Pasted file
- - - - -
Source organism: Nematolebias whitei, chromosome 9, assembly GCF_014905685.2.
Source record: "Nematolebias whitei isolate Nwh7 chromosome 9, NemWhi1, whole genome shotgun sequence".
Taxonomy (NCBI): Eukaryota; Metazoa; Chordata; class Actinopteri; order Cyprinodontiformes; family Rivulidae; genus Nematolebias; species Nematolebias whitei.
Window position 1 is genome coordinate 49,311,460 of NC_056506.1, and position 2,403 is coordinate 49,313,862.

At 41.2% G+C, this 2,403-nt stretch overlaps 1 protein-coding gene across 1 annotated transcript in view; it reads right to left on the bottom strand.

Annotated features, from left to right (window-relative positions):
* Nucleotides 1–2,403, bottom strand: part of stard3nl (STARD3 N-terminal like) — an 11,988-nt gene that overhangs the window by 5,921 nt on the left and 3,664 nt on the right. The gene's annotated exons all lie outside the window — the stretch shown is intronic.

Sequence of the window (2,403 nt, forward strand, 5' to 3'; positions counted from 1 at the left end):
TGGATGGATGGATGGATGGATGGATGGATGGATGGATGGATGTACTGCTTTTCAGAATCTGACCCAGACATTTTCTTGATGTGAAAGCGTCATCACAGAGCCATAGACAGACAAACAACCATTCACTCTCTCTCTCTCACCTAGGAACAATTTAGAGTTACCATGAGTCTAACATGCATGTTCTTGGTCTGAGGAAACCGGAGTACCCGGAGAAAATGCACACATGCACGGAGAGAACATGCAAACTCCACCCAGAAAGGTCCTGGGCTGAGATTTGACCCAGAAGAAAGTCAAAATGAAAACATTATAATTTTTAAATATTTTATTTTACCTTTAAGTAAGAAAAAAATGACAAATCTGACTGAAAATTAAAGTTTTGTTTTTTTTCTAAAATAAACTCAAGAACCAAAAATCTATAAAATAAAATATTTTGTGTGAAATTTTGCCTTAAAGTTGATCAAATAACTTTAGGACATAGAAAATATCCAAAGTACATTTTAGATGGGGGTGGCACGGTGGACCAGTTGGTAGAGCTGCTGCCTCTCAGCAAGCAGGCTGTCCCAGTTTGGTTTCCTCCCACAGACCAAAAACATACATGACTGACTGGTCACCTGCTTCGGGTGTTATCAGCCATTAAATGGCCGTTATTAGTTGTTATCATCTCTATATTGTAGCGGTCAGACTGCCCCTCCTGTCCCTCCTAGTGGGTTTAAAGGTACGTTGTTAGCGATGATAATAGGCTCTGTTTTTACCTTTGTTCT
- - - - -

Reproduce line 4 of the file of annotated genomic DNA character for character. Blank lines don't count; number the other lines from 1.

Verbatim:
Window position 1 is genome coordinate 49,311,460 of NC_056506.1, and position 2,403 is coordinate 49,313,862.